There's no other word to describe Michael Carter-Williams' first three games in the NBA regular season for the Philadelphia 76ers. He's been sensational, and the Sixers have remained perfect as a result.
Perfect? The Sixers? Something's wrong here. And there is. Something is wrong. What Carter-Williams is doing feels incredibly right, though.
Three games into 2013-14, they're perfect. Because Carter-Williams has been almost flawless. He's doing things he wasn't supposed to, inspiring a team that should be subservient to opponents' wishes.
Three games. That's nothing. Not nearly enough to regard the Sixers as this year's 2011-12 Denver Nuggets, star-less and lovin' it.
But it's enough see that Carter-Williams isn't in Philly to tank. He's there to compete. And where wins will, at some point, be hard to come by, this year's Rookie of the Year award is his to lose.
Fun With Numbers
It bears repeating that a three-game stretch is nothing.
In all likelihood, Carter-Williams won't close out the year averaging 20.7 points, nine assists and 4.3 steals while shooting a blistering 47.1 percent from beyond the arc. If he does, we'd all be shocked.
Still, in just three games he has separated himself from all the other rookies in his draft class. His points, assists, steals and minutes per game all rank first and, for the most part, it's not even close.
Look at the percent jumps from the second-place rookie in each of those categories to Carter-Williams:
Even early on, that's impressive. He's accounted for 20 percent of Philly's three victories (0.6), and his 24.5 percent usage rate would have ranked second among all 2012-13 rookies who averaged more than 16 minutes a night, including Damian Lillard (24.2), the reigning Rookie of the Year.
Speaking of Lillard, he led all rookie guards last season in double-doubles with seven; Carter-Williams has two through three games. He also set a record for the most steals in an NBA debut, swiping nine against the Heat.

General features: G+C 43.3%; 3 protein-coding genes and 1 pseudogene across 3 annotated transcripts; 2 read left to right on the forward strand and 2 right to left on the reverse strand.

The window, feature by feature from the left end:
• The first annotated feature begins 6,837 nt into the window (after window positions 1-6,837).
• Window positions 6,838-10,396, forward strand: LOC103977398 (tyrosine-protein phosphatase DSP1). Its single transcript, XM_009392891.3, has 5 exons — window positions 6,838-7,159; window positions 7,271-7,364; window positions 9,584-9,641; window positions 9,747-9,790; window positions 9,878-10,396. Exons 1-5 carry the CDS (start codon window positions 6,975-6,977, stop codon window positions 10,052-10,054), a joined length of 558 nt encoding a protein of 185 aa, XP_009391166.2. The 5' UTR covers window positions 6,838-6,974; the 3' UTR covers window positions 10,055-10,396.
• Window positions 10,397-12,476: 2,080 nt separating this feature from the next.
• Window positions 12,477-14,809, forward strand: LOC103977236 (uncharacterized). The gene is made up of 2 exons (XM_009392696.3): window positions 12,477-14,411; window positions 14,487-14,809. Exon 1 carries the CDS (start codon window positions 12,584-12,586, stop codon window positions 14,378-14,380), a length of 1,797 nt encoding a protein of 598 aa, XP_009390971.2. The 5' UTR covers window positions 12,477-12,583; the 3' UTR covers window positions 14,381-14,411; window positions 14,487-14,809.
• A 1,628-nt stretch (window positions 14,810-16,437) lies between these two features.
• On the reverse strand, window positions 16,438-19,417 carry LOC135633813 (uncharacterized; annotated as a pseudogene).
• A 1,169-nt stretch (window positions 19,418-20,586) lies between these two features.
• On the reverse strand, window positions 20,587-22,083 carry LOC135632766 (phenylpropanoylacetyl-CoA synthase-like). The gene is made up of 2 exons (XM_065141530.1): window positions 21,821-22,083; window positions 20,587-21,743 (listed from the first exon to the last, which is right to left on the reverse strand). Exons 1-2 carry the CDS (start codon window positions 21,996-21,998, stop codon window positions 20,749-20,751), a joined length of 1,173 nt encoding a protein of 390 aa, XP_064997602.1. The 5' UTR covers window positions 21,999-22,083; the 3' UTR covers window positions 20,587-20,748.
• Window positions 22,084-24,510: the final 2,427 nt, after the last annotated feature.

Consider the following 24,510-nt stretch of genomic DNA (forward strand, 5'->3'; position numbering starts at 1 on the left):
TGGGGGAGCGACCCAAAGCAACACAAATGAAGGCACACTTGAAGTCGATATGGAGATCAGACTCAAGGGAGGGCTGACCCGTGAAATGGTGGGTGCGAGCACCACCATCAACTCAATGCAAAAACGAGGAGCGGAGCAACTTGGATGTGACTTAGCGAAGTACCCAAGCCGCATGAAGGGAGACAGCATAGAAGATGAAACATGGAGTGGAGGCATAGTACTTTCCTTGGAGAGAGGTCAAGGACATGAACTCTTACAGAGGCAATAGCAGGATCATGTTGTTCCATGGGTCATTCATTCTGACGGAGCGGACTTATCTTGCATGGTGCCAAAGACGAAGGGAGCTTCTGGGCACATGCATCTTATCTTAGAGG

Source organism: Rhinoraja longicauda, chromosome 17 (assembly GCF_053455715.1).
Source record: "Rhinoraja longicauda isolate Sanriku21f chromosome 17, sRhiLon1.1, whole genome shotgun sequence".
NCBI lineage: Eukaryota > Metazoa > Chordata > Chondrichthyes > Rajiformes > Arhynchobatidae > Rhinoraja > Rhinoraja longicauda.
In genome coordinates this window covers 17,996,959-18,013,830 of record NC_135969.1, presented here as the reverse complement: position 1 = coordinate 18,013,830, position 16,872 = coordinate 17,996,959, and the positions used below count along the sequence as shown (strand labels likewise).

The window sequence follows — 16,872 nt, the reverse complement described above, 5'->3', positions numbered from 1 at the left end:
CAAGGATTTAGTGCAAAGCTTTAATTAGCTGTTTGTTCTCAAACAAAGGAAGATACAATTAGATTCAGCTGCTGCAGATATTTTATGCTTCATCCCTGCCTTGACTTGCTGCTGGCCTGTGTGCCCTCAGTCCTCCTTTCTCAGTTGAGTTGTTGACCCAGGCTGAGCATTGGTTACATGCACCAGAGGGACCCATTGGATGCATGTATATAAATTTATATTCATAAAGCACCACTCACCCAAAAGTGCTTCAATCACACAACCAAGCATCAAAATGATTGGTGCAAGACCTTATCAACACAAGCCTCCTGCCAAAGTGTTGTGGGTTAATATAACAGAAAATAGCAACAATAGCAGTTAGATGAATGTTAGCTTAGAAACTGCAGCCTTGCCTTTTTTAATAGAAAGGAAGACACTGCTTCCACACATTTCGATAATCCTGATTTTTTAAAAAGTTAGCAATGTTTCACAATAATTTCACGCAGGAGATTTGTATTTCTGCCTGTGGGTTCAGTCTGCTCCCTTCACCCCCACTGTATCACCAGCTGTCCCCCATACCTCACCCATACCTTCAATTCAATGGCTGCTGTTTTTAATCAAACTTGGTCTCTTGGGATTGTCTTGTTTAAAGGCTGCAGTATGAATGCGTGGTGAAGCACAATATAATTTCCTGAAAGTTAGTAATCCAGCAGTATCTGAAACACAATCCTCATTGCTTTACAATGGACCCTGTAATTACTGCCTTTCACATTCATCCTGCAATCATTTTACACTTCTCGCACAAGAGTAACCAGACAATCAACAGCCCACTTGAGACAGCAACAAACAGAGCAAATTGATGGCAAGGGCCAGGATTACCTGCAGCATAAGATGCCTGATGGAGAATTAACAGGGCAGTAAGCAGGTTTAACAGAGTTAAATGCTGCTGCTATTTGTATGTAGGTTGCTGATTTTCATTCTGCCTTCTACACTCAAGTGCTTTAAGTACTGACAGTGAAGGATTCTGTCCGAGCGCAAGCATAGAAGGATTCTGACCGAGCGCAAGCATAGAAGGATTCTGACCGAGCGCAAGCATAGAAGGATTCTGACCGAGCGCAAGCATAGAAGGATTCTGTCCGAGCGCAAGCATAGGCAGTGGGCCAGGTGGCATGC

That game, he finished with 22 points, 12 assists, seven rebounds and nine steals, making him the sixth-youngest player since 1985 to tally at least 20 points, 10 assists, five boards and five steals in the same night. The other five consist of LeBron James, Chris Paul, Allen Iverson, Raymond Felton and Russell Westbrook, four of whom have at least three All-Star selections to their name.
Single games or even small samples sizes aren't cause to deem Carter-Williams a superstar. The future seems bright, but it is still uncertain.
Already, though, he's put himself in the record books, padding his stat lines with enough support to spark three Sixers victories and pit himself atop his fellow rookies. Three games are enough to see that.
The NBA was begging for this—a clear-cut favorite.
Entering the season, there was no rookie fated to win the coveted Rookie of the Year award. Not like in year's past, when the overwhelming favorite didn't always win (Anthony Davis, for example), but existed.
There was none of that this year. Heck, there wasn't even an obvious No. 1 pick in the draft. The Cleveland Cavaliers shocked just about everyone when they took Anthony Bennett.
Victor Oladipo received 9-2 Rookie of the Year odds from Bleacher Report's Jonathan Wasserman. And 80 percent of the NBA's general managers picked him to win, too (exactly zero chose Carter-Williams).